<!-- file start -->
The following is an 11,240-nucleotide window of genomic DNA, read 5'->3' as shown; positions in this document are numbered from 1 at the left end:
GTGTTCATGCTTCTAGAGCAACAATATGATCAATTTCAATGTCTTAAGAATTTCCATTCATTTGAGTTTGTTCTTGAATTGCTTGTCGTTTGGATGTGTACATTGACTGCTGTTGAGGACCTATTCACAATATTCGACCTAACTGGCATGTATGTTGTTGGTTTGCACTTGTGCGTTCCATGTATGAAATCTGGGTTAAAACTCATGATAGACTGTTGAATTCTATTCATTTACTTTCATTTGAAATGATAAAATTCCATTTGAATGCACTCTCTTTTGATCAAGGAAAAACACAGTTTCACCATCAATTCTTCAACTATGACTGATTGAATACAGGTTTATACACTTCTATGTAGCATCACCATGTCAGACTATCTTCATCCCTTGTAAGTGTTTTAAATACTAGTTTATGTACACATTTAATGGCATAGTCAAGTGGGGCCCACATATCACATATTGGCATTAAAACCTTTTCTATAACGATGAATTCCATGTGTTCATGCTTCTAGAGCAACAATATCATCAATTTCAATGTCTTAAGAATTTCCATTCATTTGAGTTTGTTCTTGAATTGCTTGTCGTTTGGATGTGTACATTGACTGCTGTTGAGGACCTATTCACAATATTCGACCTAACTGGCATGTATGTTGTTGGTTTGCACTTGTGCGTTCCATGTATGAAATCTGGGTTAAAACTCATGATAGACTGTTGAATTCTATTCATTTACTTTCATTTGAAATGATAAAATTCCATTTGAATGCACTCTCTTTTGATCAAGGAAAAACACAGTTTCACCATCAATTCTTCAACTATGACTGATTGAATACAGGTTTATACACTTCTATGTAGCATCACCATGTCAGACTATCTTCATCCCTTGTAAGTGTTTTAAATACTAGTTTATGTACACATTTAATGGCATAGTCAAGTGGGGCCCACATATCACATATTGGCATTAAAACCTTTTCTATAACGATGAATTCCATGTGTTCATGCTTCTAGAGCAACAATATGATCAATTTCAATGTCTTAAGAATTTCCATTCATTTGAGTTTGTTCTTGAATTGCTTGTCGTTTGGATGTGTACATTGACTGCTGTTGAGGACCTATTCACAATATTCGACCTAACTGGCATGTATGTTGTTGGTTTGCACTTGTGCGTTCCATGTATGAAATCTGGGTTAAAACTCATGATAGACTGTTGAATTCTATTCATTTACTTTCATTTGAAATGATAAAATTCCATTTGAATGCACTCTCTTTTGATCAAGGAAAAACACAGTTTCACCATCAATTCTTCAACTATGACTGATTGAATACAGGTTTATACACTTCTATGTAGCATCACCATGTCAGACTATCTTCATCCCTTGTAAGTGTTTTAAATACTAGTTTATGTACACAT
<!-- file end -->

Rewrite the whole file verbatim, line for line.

The following is an 11,240-nucleotide window of genomic DNA, read 5'->3' as shown; positions in this document are numbered from 1 at the left end:
GTGTTCATGCTTCTAGAGCAACAATATGATCAATTTCAATGTCTTAAGAATTTCCATTCATTTGAGTTTGTTCTTGAATTGCTTGTCGTTTGGATGTGTACATTGACTGCTGTTGAGGACCTATTCACAATATTCGACCTAACTGGCATGTATGTTGTTGGTTTGCACTTGTGCGTTCCATGTATGAAATCTGGGTTAAAACTCATGATAGACTGTTGAATTCTATTCATTTACTTTCATTTGAAATGATAAAATTCCATTTGAATGCACTCTCTTTTGATCAAGGAAAAACACAGTTTCACCATCAATTCTTCAACTATGACTGATTGAATACAGGTTTATACACTTCTATGTAGCATCACCATGTCAGACTATCTTCATCCCTTGTAAGTGTTTTAAATACTAGTTTATGTACACATTTAATGGCATAGTCAAGTGGGGCCCACATATCACATATTGGCATTAAAACCTTTTCTATAACGATGAATTCCATGTGTTCATGCTTCTAGAGCAACAATATCATCAATTTCAATGTCTTAAGAATTTCCATTCATTTGAGTTTGTTCTTGAATTGCTTGTCGTTTGGATGTGTACATTGACTGCTGTTGAGGACCTATTCACAATATTCGACCTAACTGGCATGTATGTTGTTGGTTTGCACTTGTGCGTTCCATGTATGAAATCTGGGTTAAAACTCATGATAGACTGTTGAATTCTATTCATTTACTTTCATTTGAAATGATAAAATTCCATTTGAATGCACTCTCTTTTGATCAAGGAAAAACACAGTTTCACCATCAATTCTTCAACTATGACTGATTGAATACAGGTTTATACACTTCTATGTAGCATCACCATGTCAGACTATCTTCATCCCTTGTAAGTGTTTTAAATACTAGTTTATGTACACATTTAATGGCATAGTCAAGTGGGGCCCACATATCACATATTGGCATTAAAACCTTTTCTATAACGATGAATTCCATGTGTTCATGCTTCTAGAGCAACAATATGATCAATTTCAATGTCTTAAGAATTTCCATTCATTTGAGTTTGTTCTTGAATTGCTTGTCGTTTGGATGTGTACATTGACTGCTGTTGAGGACCTATTCACAATATTCGACCTAACTGGCATGTATGTTGTTGGTTTGCACTTGTGCGTTCCATGTATGAAATCTGGGTTAAAACTCATGATAGACTGTTGAATTCTATTCATTTACTTTCATTTGAAATGATAAAATTCCATTTGAATGCACTCTCTTTTGATCAAGGAAAAACACAGTTTCACCATCAATTCTTCAACTATGACTGATTGAATACAGGTTTATACACTTCTATGTAGCATCACCATGTCAGACTATCTTCATCCCTTGTAAGTGTTTTAAATACTAGTTTATGTACACAT